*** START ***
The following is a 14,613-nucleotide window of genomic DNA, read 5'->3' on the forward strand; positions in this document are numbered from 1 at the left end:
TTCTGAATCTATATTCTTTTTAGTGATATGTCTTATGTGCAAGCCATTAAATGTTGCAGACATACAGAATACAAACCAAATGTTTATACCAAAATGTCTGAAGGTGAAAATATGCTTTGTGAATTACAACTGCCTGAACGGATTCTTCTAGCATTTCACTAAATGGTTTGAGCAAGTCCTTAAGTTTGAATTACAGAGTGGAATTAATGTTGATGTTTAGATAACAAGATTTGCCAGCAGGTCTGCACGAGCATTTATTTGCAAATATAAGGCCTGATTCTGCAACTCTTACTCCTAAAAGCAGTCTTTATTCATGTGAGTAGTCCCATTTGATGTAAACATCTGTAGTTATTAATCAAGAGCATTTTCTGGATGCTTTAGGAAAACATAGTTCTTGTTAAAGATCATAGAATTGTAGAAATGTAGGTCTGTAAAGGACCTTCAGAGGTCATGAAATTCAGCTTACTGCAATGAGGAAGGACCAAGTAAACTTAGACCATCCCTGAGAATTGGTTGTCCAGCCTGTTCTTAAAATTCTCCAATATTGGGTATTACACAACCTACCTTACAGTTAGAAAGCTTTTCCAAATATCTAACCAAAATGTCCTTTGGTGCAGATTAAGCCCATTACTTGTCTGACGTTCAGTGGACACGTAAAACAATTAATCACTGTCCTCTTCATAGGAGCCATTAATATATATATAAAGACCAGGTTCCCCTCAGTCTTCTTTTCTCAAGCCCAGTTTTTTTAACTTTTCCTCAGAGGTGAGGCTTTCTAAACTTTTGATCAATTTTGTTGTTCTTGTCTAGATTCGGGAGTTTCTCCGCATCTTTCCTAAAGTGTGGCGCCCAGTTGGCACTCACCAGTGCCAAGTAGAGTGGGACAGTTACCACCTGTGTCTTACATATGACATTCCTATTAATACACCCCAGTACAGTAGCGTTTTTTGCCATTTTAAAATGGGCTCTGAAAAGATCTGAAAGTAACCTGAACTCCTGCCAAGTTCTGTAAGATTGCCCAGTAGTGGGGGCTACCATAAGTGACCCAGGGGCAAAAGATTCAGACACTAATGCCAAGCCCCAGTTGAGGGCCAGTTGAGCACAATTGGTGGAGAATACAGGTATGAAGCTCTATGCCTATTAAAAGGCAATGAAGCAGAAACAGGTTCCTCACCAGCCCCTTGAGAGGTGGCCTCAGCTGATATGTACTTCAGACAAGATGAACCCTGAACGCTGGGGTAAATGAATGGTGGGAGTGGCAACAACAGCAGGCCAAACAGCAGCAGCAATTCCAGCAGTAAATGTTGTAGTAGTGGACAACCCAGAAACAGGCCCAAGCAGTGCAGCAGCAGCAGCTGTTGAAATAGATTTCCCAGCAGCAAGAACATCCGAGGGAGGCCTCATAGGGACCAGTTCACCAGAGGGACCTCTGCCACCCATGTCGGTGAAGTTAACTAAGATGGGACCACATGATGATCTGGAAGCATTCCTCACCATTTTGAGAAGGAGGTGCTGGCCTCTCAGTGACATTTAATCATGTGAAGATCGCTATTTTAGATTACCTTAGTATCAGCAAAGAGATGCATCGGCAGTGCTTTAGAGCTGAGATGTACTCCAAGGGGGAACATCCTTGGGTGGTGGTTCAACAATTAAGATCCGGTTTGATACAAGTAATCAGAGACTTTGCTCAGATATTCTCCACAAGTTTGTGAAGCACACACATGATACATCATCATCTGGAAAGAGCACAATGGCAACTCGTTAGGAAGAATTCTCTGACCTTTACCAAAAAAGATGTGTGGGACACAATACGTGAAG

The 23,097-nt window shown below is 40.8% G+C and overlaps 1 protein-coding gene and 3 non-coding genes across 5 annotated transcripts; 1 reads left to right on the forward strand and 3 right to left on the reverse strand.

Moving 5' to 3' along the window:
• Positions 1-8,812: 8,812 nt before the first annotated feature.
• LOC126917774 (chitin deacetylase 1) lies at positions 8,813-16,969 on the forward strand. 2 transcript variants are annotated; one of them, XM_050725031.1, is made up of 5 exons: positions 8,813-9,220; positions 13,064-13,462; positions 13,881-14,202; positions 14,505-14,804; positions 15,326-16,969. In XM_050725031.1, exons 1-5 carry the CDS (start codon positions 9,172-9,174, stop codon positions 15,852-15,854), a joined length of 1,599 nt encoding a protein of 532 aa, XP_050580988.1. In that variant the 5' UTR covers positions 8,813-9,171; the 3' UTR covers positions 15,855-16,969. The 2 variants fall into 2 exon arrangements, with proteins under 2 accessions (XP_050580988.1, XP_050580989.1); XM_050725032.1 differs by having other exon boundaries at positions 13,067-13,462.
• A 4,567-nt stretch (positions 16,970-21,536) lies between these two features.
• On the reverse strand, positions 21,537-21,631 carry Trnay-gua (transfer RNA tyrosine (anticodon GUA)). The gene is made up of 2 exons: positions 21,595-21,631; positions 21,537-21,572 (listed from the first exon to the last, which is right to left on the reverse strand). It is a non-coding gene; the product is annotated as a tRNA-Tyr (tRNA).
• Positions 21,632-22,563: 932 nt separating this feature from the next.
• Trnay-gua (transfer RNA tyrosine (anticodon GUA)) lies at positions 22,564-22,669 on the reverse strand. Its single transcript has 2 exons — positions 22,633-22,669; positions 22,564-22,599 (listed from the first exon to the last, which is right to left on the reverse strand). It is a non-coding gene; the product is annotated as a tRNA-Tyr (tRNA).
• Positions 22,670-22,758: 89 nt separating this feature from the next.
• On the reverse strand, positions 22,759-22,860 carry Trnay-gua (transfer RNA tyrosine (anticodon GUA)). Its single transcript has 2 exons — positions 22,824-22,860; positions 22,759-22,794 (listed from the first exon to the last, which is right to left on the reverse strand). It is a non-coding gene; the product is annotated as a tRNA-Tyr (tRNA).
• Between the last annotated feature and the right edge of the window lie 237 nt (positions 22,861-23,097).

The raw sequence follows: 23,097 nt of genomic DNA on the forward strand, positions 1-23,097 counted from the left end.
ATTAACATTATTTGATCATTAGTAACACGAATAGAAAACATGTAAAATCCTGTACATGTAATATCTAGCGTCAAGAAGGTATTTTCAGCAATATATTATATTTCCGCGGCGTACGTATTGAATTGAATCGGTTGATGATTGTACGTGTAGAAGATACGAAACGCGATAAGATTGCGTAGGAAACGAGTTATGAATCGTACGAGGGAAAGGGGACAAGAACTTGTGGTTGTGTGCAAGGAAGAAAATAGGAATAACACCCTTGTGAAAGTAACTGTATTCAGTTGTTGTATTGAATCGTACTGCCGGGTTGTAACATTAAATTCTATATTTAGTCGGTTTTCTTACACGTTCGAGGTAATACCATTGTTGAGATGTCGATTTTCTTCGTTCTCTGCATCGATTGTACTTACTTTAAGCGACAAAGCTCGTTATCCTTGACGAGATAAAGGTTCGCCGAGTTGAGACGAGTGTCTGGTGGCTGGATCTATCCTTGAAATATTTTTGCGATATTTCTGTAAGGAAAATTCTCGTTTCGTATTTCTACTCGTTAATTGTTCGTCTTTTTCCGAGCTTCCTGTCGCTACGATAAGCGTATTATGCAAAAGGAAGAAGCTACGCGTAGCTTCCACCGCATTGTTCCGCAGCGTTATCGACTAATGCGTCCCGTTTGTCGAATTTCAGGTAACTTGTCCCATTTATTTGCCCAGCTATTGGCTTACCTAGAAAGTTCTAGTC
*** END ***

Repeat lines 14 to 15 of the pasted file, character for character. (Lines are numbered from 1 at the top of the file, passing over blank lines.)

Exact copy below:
The raw sequence follows: 23,097 nt of genomic DNA on the forward strand, positions 1-23,097 counted from the left end.
ATTAACATTATTTGATCATTAGTAACACGAATAGAAAACATGTAAAATCCTGTACATGTAATATCTAGCGTCAAGAAGGTATTTTCAGCAATATATTATATTTCCGCGGCGTACGTATTGAATTGAATCGGTTGATGATTGTACGTGTAGAAGATACGAAACGCGATAAGATTGCGTAGGAAACGAGTTATGAATCGTACGAGGGAAAGGGGACAAGAACTTGTGGTTGTGTGCAAGGAAGAAAATAGGAATAACACCCTTGTGAAAGTAACTGTATTCAGTTGTTGTATTGAATCGTACTGCCGGGTTGTAACATTAAATTCTATATTTAGTCGGTTTTCTTACACGTTCGAGGTAATACCATTGTTGAGATGTCGATTTTCTTCGTTCTCTGCATCGATTGTACTTACTTTAAGCGACAAAGCTCGTTATCCTTGACGAGATAAAGGTTCGCCGAGTTGAGACGAGTGTCTGGTGGCTGGATCTATCCTTGAAATATTTTTGCGATATTTCTGTAAGGAAAATTCTCGTTTCGTATTTCTACTCGTTAATTGTTCGTCTTTTTCCGAGCTTCCTGTCGCTACGATAAGCGTATTATGCAAAAGGAAGAAGCTACGCGTAGCTTCCACCGCATTGTTCCGCAGCGTTATCGACTAATGCGTCCCGTTTGTCGAATTTCAGGTAACTTGTCCCATTTATTTGCCCAGCTATTGGCTTACCTAGAAAGTTCTAGTC